“The Box Dweller”

Chitchai Chantangsi, Thailand

Figure 1. A Pyxicola lives on the root of a tiny aquatic plant. Three rows of adoral zone of peristomial ciliary rows are clearly beating to collect food particles and appears to be only two outlines: two closely located together in the upright direction and the rest in the diagonal one. (Taken by phase contrast; objective 10X.)

One of the most common freshwater sessile and solitary protozoa is a ciliate genus Pyxicola. A general feature of the ciliate is its elongated and vase-shaped appearance. The protozoon is always found attached aborally by its stalk, or pedicel, to various kinds of substrata such as organic fragments, a root of minute aquatic plants, a strand of filamentous algae, or even on the body of small aquatic creatures such as tiny crustaceans, etc. The organism is loricate and usually possesses a size approximately 70-120 microns in height and around 25-40 microns at its widest point.

This organism takes its name, Pyxicola, from the manner in which the ciliate inhabits a box-like and vase-shaped lorica, or test with a lid-like structure called operculum positioned beneath the border of the cell mouth. This generic name derives from the Greek meaning “Box Dweller”: pyxis, box and cola, inhabitant.

Ordinarily, the bluish-gray translucent cell extends slightly beyond the lorica's orifice. A lorica of Pyxicola is pseudochitinous and has a little constriction subapically adjacent to the anterior oblique opening. In the early stage of life, the younger organism's lorica seems to be colorless, brighter and more transparent than that of the older ones. It lets us see its internal elongate and trumpet-shaped cell body through this structure.

Pyxicola adheres by its posterior end to the central and basal inner wall of the lorica. A rather slender and truncated body does not fill completely the test volume, therefore providing a sufficient space for containing a retracted organism (Figure 3). In addition to providing protective strategy, a lorica has varying degrees of colour and the colour appearance itself can be used as a criterion for determining the age of an organism. The darker, the older (Figure 1 and 3). The brighter, the younger (Figure 2 and 4).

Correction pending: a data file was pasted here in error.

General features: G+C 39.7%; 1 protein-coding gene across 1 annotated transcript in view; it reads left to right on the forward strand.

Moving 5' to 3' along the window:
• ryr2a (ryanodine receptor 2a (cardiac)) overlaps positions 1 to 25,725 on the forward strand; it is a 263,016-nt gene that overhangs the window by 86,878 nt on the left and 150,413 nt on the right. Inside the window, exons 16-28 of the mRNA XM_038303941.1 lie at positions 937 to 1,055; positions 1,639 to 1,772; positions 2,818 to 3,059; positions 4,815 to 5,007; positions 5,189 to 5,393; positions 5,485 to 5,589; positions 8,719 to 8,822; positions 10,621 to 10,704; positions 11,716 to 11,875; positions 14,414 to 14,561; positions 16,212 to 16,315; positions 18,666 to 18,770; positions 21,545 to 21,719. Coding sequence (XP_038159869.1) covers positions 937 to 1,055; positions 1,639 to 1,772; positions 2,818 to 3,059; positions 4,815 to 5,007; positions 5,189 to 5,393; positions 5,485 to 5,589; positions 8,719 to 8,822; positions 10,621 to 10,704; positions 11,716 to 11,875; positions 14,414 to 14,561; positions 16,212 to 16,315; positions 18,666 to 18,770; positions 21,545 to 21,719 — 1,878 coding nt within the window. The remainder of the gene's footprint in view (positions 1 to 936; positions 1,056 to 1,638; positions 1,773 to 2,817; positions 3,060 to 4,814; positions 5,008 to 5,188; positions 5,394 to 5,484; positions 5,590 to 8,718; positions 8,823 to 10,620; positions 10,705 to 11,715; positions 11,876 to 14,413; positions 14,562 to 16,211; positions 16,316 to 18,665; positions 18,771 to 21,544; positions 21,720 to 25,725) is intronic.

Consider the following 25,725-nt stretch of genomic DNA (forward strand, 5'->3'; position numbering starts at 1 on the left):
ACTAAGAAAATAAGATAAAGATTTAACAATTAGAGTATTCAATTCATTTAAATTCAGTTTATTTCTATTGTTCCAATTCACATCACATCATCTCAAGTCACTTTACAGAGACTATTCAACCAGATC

Figure 2. A younger ciliate situated on the root of a minute submerged plant. Its cilia are beating and leading organic matter to a funnel-shaped structure called the cytopharynx. The food will be accumulated and contained within food vacuoles and subsequently assimilated into the ciliate's cytoplasm. (Taken by D.I.C.; objective 10X.)


Figure 3. A withdrawn Pyxicola stands on a filamentous alga together with a colony of diatoms, Gomphonema (left side). (Taken by D.I.C.; objective 20X.)


A slightly curved and discoid operculum of the ciliate is similar in consistency to the lorica and functions as a lid. When any stimulation, either chemical or mechanical occurs, the ciliate withdraws its cell deeply into the lorica and the operculum will close the aperture appropriately (Figure 3). The cell retraction in an up and down manner of Pyxicola is an appealing phenomenon for interested microscopists.

Generally, Pyxicola is often found with many other individuals on the same habitat as well as together with other epiphytic animalcules like rotifers or epiphytic algae like colonial diatoms (Figure 2). However the organism never forms a true colony and spends its life exclusively as a solitary ciliate.


Apart from having a lorica mounted on a non-contractile pedicel, the organism has a disc-like pad at the base of the stalk—the so-called holdfast organellewhich serves as an affixing structure between the stalk and the habitat (Figure 4). An anterior contractile vacuole helps the organism expel watery media and control osmotic equilibrium.

In common with other ciliated protozoa, Pyxicola has both micronucleus and macronucleus. The latter is band-shaped and positioned at the lower part of the cell. This ciliate feeds on organic debris and bacteria. Reproduction of the organism, both asexual and sexual, typically occurs by binary fission and conjugation, respectively.

More than 10 species with a range of interspecific variations of the genus have been discovered and studied. However the common morphologically generic character is straightforward.

Figure 4. A Pyxicola in closer view reveals some part of its posteriorly positioned macronucleus which looks slightly swollen in appearance. A basal holdfast organelle appears circular in outline and affixes firmly to a substratum. (Taken by D.I.C.; objective 20X.)
At the moment, this protozoon is beating its cilia, emerging from its lorica in a freshwater habitat near you and certainly looking forward to your observation.

Comments to the author, Chitchai Chantangsi, are welcomed.



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Published in December 2004 Micscape Magazine.

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